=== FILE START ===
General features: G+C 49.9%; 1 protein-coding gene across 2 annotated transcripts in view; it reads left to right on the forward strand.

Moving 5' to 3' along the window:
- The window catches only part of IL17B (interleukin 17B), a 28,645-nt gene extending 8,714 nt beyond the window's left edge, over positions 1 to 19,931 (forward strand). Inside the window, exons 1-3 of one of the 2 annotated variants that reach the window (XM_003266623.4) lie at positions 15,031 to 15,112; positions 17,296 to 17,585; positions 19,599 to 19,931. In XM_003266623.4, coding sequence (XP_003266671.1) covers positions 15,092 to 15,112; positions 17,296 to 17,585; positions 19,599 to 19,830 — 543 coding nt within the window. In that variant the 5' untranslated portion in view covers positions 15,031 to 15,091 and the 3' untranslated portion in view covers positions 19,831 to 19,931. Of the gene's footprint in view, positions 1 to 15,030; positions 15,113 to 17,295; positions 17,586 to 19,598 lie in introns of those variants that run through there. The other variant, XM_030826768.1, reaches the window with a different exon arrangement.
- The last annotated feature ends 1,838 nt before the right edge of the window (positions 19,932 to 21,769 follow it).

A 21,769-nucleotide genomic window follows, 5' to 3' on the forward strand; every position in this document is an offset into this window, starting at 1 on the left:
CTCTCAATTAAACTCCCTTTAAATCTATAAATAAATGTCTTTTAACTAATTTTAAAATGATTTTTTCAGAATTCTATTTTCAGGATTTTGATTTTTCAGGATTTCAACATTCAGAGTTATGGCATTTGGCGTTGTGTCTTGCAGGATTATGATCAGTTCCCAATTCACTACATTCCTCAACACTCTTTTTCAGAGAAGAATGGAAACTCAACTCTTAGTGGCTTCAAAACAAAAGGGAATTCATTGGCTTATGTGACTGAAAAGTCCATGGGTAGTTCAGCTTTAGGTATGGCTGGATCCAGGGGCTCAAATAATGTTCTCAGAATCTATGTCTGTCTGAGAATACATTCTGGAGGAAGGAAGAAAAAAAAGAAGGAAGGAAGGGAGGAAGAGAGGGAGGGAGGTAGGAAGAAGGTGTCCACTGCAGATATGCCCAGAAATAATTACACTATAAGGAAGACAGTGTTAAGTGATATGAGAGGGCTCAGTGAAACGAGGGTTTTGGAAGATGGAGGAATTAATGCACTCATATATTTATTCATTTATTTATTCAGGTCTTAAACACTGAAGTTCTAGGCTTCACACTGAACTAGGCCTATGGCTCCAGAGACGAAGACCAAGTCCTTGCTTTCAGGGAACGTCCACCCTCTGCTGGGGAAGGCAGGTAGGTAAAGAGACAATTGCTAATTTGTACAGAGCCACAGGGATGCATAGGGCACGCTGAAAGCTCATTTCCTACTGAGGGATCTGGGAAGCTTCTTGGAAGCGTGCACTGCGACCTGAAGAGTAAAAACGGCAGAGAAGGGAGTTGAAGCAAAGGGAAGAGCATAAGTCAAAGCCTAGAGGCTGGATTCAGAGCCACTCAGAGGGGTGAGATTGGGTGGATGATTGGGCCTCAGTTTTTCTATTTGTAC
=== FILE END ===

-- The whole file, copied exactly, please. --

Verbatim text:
General features: G+C 49.9%; 1 protein-coding gene across 2 annotated transcripts in view; it reads left to right on the forward strand.

Moving 5' to 3' along the window:
- The window catches only part of IL17B (interleukin 17B), a 28,645-nt gene extending 8,714 nt beyond the window's left edge, over positions 1 to 19,931 (forward strand). Inside the window, exons 1-3 of one of the 2 annotated variants that reach the window (XM_003266623.4) lie at positions 15,031 to 15,112; positions 17,296 to 17,585; positions 19,599 to 19,931. In XM_003266623.4, coding sequence (XP_003266671.1) covers positions 15,092 to 15,112; positions 17,296 to 17,585; positions 19,599 to 19,830 — 543 coding nt within the window. In that variant the 5' untranslated portion in view covers positions 15,031 to 15,091 and the 3' untranslated portion in view covers positions 19,831 to 19,931. Of the gene's footprint in view, positions 1 to 15,030; positions 15,113 to 17,295; positions 17,586 to 19,598 lie in introns of those variants that run through there. The other variant, XM_030826768.1, reaches the window with a different exon arrangement.
- The last annotated feature ends 1,838 nt before the right edge of the window (positions 19,932 to 21,769 follow it).

A 21,769-nucleotide genomic window follows, 5' to 3' on the forward strand; every position in this document is an offset into this window, starting at 1 on the left:
CTCTCAATTAAACTCCCTTTAAATCTATAAATAAATGTCTTTTAACTAATTTTAAAATGATTTTTTCAGAATTCTATTTTCAGGATTTTGATTTTTCAGGATTTCAACATTCAGAGTTATGGCATTTGGCGTTGTGTCTTGCAGGATTATGATCAGTTCCCAATTCACTACATTCCTCAACACTCTTTTTCAGAGAAGAATGGAAACTCAACTCTTAGTGGCTTCAAAACAAAAGGGAATTCATTGGCTTATGTGACTGAAAAGTCCATGGGTAGTTCAGCTTTAGGTATGGCTGGATCCAGGGGCTCAAATAATGTTCTCAGAATCTATGTCTGTCTGAGAATACATTCTGGAGGAAGGAAGAAAAAAAAGAAGGAAGGAAGGGAGGAAGAGAGGGAGGGAGGTAGGAAGAAGGTGTCCACTGCAGATATGCCCAGAAATAATTACACTATAAGGAAGACAGTGTTAAGTGATATGAGAGGGCTCAGTGAAACGAGGGTTTTGGAAGATGGAGGAATTAATGCACTCATATATTTATTCATTTATTTATTCAGGTCTTAAACACTGAAGTTCTAGGCTTCACACTGAACTAGGCCTATGGCTCCAGAGACGAAGACCAAGTCCTTGCTTTCAGGGAACGTCCACCCTCTGCTGGGGAAGGCAGGTAGGTAAAGAGACAATTGCTAATTTGTACAGAGCCACAGGGATGCATAGGGCACGCTGAAAGCTCATTTCCTACTGAGGGATCTGGGAAGCTTCTTGGAAGCGTGCACTGCGACCTGAAGAGTAAAAACGGCAGAGAAGGGAGTTGAAGCAAAGGGAAGAGCATAAGTCAAAGCCTAGAGGCTGGATTCAGAGCCACTCAGAGGGGTGAGATTGGGTGGATGATTGGGCCTCAGTTTTTCTATTTGTAC